[Updated below...] So this week's Rev theme was interfaith, with football as a religion too. Indeed the Archdeacon runs an interfaith competition (football is also war without killing) and, when he turns up to prance about as referee, he says to Rev. Adam, "Today my Bible is the FA Code of Conduct."
When Adam gets aggressive with losing, he scrums and tells it like it is regarding the nasty side of other religions, and then takes advantage of his after party wife throwing up to score a goal that the referee allows - it is, after all, in the rules.
Colin, not long ago having been baptised conditionally is suddenly Buddhist orientated. He even reacts against the Rev.'s smoking (after all, Colin laced his drink previously). He says that, "unlike Christianity", Buddhism is about non-violence and not telling lies. Colin though loses that peaceful Karma to the alternative religion of the game when the Rev. goes forward and scores his goal.
The Reader prefers play bowls; his objection to football is illustrated in not many signing up - due to "congregations of over 60s with hip problems". There is even a reference to the feminisation of Anglican Christianity, as Rev and Reader smooth each other's 'dresses'.
But all through this is the ongoing sub-plot, with the headteacher that the married Rev. fancies, and she knows it and even plays on it. Plus there is the frustrated vicar's wife and the prospect of a dull vicar's wives' party. One turning up to what turns out to be a good night is a Rev. herself; Adam asks her about the chances of a vicar married to a vicar. She replies, "I know - quite high."
Yes, Revs. get to marry Revs., don't they. I can think of one recently in the blog world, which my own imaginary side of my blog rather predicted. (Go back and look at the story of Radio Chadderbox...)
As for Adam's professional fancy, she dominates him. She asks Adam if he would like to see her in her shorts? Er, no... The new teacher (who was in Channel 4's Teachers and much differently) represented the New Atheists, and he clashes with the Rev. all right. He even knows his religions better than the Rev., in an Anglican schools with 60% Muslims. But he doubly clashes because she falls for him and he starts calling the headteacher 'Babes' (surely unusual?). He builds her a bicycle. This teacher was employed because he was "good", she says, not because he had lied about being a Roman Catholic (a reference to the ongoing corruption of faith schools) - and then he also comes and plays football for the Roman Catholics. Which is a reference to people retaining denominational labels when the belief isn't there.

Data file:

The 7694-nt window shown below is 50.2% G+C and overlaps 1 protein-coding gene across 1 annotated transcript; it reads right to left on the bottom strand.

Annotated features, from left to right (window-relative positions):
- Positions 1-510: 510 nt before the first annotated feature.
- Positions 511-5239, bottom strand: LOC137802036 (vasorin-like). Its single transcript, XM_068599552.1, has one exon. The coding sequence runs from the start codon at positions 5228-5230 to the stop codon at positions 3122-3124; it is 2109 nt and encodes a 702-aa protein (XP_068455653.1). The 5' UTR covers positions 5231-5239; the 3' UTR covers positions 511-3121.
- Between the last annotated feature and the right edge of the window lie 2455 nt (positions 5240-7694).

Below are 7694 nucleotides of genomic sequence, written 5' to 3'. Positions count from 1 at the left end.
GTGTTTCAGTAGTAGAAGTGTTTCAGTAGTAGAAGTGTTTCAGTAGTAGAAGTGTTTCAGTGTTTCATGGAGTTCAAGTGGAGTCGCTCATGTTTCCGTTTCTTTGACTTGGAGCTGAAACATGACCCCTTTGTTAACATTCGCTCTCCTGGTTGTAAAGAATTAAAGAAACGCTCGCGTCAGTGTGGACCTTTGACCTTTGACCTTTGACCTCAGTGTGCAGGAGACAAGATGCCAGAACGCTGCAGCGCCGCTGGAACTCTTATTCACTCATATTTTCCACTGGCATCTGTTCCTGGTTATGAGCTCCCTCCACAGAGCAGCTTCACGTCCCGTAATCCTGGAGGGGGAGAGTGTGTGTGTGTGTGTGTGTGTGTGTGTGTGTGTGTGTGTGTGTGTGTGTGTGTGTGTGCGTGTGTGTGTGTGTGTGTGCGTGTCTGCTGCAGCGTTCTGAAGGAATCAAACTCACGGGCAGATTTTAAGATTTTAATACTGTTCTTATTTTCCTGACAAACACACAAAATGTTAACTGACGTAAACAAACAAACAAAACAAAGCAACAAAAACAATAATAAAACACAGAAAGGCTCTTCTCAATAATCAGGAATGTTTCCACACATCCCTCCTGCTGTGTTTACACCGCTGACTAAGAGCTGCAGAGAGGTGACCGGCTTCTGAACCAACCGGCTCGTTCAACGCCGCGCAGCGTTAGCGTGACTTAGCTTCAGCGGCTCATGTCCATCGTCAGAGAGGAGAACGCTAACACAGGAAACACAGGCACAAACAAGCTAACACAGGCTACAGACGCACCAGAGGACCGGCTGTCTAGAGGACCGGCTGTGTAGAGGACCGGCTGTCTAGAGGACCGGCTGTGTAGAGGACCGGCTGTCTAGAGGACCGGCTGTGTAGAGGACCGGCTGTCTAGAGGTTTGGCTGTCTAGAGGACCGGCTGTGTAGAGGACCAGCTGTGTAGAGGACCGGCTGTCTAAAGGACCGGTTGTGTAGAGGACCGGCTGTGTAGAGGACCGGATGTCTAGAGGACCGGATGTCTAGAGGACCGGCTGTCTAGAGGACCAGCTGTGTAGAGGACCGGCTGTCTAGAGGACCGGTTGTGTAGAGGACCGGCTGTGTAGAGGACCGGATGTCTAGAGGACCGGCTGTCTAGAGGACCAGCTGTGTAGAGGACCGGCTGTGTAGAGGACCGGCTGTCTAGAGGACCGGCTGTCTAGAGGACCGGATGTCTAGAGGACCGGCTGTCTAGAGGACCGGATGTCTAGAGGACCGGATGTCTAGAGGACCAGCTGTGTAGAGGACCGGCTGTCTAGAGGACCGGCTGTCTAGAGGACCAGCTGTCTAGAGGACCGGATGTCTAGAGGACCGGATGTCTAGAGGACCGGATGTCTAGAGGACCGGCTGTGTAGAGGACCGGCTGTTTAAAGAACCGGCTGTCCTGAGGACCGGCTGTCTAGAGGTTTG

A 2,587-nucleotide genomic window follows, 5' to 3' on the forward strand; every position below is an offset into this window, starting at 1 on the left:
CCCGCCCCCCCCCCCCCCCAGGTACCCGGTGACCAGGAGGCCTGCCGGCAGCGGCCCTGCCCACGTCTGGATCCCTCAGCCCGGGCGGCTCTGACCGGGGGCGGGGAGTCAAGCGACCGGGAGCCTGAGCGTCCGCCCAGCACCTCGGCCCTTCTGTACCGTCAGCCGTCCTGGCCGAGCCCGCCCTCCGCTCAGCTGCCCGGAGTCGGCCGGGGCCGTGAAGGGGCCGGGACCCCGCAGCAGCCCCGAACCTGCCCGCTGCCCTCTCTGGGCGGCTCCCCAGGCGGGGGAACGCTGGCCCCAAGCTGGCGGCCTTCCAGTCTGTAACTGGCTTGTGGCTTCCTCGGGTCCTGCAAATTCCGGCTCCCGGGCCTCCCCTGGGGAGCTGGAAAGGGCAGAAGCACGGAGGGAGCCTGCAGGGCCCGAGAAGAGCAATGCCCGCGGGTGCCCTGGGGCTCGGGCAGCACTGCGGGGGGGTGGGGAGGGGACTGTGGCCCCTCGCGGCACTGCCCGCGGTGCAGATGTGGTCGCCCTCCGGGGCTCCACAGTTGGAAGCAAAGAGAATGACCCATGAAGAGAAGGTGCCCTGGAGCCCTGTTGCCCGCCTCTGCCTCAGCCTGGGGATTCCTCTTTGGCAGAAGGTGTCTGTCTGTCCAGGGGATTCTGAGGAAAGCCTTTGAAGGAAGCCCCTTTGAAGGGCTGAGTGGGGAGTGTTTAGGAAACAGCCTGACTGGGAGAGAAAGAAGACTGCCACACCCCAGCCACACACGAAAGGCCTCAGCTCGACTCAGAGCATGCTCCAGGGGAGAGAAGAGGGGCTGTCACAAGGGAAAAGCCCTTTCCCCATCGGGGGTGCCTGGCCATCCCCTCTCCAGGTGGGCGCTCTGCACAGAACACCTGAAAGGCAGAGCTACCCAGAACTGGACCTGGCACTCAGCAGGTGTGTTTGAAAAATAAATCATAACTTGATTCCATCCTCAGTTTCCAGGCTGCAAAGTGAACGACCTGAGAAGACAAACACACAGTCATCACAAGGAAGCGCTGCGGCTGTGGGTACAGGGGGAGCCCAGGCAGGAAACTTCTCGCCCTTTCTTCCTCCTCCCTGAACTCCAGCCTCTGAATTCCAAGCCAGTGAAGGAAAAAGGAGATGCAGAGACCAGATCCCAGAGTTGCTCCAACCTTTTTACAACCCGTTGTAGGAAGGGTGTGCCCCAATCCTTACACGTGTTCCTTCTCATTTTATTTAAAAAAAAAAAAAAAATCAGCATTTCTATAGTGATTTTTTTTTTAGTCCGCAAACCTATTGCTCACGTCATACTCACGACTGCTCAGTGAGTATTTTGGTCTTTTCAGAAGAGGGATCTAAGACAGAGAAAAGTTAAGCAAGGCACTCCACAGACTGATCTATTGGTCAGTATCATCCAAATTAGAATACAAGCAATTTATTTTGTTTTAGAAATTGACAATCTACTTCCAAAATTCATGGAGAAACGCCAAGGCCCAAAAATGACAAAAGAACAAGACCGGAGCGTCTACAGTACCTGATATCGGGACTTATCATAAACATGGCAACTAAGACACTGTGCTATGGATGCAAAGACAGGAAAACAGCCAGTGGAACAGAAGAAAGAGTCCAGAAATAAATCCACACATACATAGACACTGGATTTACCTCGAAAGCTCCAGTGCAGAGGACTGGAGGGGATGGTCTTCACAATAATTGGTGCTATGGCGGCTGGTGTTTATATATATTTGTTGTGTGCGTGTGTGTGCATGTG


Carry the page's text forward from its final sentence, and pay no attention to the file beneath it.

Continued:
But the bicycle killed him and allowed the Rev. to take an assembly with a story about heaven and thus to quite easily pass the test (score 1 indeed) as to whether the school was being true to its religious foundation or not. The Rev. has to say that the teacher did not believe in heaven but he does, although he does not know what it is.
So although when I watched it first I thought not as good as the two previous editions, I think they bunged a lot in again and it is a good insight into the Anglican world.
Two more to go, this series, and I wonder if he gets any closer to his attractive headteacher... If the series is cumulative, she might turn to him (after all his wife wanted a baby over a few of them; no mention this time after that horrid kid), but the episodes are also self-contained. It's very good, and of course the comedy writers must also know when to stop.
Oh, and he shows the cross to the atheist teacher is if in a horror film to something satanic, who takes it and subsequently holds it upside down. And bicycling is also represented, like football, as another religion - as in the Rev. didn't know she was... not Catholic but a bicyclist, when she turns up with "Matty" for the football game (to play for the Catholics). Once again the teacher is another successful figure that the Rev. is jealous about. The series is all about the story of the hare and the tortoise, and many an evangelical doesn't like the Rev. because he is a tortoise and not one of their hares.
Note: all the images are from the BBC online broadcast and are here as illustrative.